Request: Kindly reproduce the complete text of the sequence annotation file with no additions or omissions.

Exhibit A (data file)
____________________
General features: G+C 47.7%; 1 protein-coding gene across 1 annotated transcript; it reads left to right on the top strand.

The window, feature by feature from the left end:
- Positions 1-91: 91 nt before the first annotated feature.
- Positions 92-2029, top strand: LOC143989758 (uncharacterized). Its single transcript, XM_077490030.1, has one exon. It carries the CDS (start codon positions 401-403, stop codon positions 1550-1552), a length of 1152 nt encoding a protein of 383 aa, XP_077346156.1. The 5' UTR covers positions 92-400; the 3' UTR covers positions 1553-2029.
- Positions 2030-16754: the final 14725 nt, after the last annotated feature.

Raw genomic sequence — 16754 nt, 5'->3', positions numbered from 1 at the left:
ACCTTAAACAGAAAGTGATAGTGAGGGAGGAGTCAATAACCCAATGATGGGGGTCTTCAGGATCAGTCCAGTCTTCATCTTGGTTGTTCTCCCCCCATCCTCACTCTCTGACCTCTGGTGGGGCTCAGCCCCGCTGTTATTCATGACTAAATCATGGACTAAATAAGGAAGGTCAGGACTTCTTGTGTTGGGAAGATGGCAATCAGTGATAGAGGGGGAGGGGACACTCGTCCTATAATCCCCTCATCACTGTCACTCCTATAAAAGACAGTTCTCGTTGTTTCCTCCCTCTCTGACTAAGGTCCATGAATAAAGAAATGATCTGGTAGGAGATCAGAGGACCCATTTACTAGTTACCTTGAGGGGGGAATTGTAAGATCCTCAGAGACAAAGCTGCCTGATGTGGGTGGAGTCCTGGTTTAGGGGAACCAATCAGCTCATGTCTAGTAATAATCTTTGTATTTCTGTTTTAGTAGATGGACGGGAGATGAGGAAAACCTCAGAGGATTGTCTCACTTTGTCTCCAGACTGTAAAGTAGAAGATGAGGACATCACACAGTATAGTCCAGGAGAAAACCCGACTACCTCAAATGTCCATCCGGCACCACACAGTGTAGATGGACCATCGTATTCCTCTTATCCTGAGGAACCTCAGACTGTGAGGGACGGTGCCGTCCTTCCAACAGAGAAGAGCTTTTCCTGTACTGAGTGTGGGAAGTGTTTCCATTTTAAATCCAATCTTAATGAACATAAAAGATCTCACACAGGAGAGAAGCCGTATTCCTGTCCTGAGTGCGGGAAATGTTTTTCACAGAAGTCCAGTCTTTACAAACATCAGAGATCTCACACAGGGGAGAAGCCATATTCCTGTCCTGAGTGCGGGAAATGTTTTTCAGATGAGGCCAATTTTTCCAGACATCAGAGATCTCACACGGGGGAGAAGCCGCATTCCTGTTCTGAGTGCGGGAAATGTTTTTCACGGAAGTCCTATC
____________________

General features: G+C 47.7%; 1 protein-coding gene across 1 annotated transcript; it reads left to right on the top strand.

The window, feature by feature from the left end:
- Positions 1-91: 91 nt before the first annotated feature.
- Positions 92-2029, top strand: LOC143989758 (uncharacterized). Its single transcript, XM_077490030.1, has one exon. It carries the CDS (start codon positions 401-403, stop codon positions 1550-1552), a length of 1152 nt encoding a protein of 383 aa, XP_077346156.1. The 5' UTR covers positions 92-400; the 3' UTR covers positions 1553-2029.
- Positions 2030-16754: the final 14725 nt, after the last annotated feature.

Raw genomic sequence — 16754 nt, 5'->3', positions numbered from 1 at the left:
ACCTTAAACAGAAAGTGATAGTGAGGGAGGAGTCAATAACCCAATGATGGGGGTCTTCAGGATCAGTCCAGTCTTCATCTTGGTTGTTCTCCCCCCATCCTCACTCTCTGACCTCTGGTGGGGCTCAGCCCCGCTGTTATTCATGACTAAATCATGGACTAAATAAGGAAGGTCAGGACTTCTTGTGTTGGGAAGATGGCAATCAGTGATAGAGGGGGAGGGGACACTCGTCCTATAATCCCCTCATCACTGTCACTCCTATAAAAGACAGTTCTCGTTGTTTCCTCCCTCTCTGACTAAGGTCCATGAATAAAGAAATGATCTGGTAGGAGATCAGAGGACCCATTTACTAGTTACCTTGAGGGGGGAATTGTAAGATCCTCAGAGACAAAGCTGCCTGATGTGGGTGGAGTCCTGGTTTAGGGGAACCAATCAGCTCATGTCTAGTAATAATCTTTGTATTTCTGTTTTAGTAGATGGACGGGAGATGAGGAAAACCTCAGAGGATTGTCTCACTTTGTCTCCAGACTGTAAAGTAGAAGATGAGGACATCACACAGTATAGTCCAGGAGAAAACCCGACTACCTCAAATGTCCATCCGGCACCACACAGTGTAGATGGACCATCGTATTCCTCTTATCCTGAGGAACCTCAGACTGTGAGGGACGGTGCCGTCCTTCCAACAGAGAAGAGCTTTTCCTGTACTGAGTGTGGGAAGTGTTTCCATTTTAAATCCAATCTTAATGAACATAAAAGATCTCACACAGGAGAGAAGCCGTATTCCTGTCCTGAGTGCGGGAAATGTTTTTCACAGAAGTCCAGTCTTTACAAACATCAGAGATCTCACACAGGGGAGAAGCCATATTCCTGTCCTGAGTGCGGGAAATGTTTTTCAGATGAGGCCAATTTTTCCAGACATCAGAGATCTCACACGGGGGAGAAGCCGCATTCCTGTTCTGAGTGCGGGAAATGTTTTTCACGGAAGTCCTATC